ESBL-producing enterobacteria (ESBL-PE) were first isolated in Madagascar between 2005 and 2006 from community-acquired urinary tract infections [9]. They were subsequently isolated during an epidemic affecting two pediatric units in 2006. More recently, ESBL-PE have been isolated from several infections acquired in various surgical and intensive care units of Antananarivo [10] and from patients hospitalized in a pediatric department of a large teaching hospital in Antananarivo [11].

The objectives of this study were to investigate the prevalence and predisposing factors of intestinal carriage of ESBL-PE in the community.

Results

Prevalence of ESBL-PE carriage

Of the 515 patients questioned, 484 were enrolled. The sex ratio (male/female) was 1.03 and the median age was 28 years (Inter Quartile Range - IQR: 9–40 yrs). Three age groups were distinguished: 0–4 years (12.8%), 5–14 years (23.8%), 15 years and more (63.4%). Most heads of household had at least a high school level of occupation (45.1% university level and 40.8% secondary school level); furthermore, in view of their occupation, 46.7% were unskilled or semi-skilled workers and 4.7% were professionally inactive.

A total of 49 patients were found to be ESBL-PE carriers. Four subjects harbored two different strains, bringing the total number of ESBL-PE isolates to 53. There was no significant difference between sex or age groups (Table 1).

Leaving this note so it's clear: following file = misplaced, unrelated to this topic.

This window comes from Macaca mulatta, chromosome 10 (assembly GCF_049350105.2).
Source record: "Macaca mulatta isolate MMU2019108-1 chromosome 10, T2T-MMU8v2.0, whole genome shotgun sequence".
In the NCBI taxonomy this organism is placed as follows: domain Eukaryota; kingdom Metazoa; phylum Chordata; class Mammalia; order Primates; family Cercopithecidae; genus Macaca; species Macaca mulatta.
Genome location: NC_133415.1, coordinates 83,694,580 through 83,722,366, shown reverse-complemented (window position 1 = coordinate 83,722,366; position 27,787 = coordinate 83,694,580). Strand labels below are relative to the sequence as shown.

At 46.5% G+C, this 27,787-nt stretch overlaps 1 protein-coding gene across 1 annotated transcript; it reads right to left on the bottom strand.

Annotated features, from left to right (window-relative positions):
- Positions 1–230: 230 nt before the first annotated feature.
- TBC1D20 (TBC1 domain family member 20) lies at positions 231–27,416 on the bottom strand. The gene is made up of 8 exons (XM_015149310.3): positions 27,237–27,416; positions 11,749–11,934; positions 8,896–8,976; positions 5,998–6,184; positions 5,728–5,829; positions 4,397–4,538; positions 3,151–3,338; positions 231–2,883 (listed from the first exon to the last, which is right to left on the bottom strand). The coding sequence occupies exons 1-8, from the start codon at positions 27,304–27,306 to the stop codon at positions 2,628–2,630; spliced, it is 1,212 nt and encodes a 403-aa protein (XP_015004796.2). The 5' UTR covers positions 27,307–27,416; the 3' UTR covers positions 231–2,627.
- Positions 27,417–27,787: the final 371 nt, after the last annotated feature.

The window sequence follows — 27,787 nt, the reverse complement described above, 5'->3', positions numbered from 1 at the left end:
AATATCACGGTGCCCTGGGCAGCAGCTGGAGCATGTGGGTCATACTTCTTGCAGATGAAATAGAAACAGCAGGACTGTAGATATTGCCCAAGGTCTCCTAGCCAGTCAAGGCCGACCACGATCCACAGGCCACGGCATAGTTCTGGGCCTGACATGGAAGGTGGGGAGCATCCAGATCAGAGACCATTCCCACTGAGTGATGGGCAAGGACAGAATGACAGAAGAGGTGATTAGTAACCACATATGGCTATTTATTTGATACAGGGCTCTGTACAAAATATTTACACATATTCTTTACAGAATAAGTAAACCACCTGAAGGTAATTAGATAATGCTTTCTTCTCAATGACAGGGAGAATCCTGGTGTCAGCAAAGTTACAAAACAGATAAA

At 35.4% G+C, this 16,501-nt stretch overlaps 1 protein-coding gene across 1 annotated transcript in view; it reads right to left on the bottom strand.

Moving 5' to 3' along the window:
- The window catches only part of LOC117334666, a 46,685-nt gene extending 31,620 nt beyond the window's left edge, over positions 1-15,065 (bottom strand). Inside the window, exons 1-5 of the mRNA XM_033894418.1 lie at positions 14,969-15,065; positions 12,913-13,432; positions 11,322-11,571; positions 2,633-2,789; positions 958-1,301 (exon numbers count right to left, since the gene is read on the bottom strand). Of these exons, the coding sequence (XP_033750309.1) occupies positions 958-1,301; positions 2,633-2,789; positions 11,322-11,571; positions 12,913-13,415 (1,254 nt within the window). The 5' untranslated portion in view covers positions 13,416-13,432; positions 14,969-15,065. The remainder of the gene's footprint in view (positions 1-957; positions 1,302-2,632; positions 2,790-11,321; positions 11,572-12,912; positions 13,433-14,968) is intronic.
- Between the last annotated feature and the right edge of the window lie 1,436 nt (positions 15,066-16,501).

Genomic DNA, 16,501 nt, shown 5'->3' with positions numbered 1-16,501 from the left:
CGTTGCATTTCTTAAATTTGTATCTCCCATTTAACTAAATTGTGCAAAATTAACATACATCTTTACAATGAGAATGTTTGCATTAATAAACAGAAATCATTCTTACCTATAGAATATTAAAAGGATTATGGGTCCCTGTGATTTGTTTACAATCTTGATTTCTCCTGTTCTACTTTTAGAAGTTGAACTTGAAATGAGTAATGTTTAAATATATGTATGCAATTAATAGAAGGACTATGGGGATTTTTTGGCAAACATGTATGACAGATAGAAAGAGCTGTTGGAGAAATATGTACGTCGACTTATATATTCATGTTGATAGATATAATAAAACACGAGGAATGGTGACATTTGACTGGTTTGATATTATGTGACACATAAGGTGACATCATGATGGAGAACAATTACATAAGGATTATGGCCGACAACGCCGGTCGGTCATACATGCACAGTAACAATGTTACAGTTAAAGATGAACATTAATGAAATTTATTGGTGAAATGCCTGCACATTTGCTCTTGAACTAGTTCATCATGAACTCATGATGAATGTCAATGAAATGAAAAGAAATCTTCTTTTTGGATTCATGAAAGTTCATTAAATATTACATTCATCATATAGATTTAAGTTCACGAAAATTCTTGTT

Table 1
Characteristics of patients and analysis of the risk factors.

Occupation of the head of family had a significant effect on BLSE-PE carriage: prevalence was lower (2.3%) in the manager than unemployed (17.4%) group. Carriage also differed according to the number of rooms in the residence: the houses of ESBL-PE carriers (median number of rooms: 2 rooms - IQR: [1][3]) were smaller than those of non-carriers (median number of rooms: 3 rooms - IQR: [2][4]) (Table 1).

Characteristics of ESBL-PE isolates

The 53 ESBL-PE isolates recovered during the study were E. coli (n = 31), K. pneumoniae (n = 14), Enterobacter cloacae (n = 3), Citrobacter freundii (n = 3), Kluyvera spp. (n = 1), and Pantoa spp.(n = 1).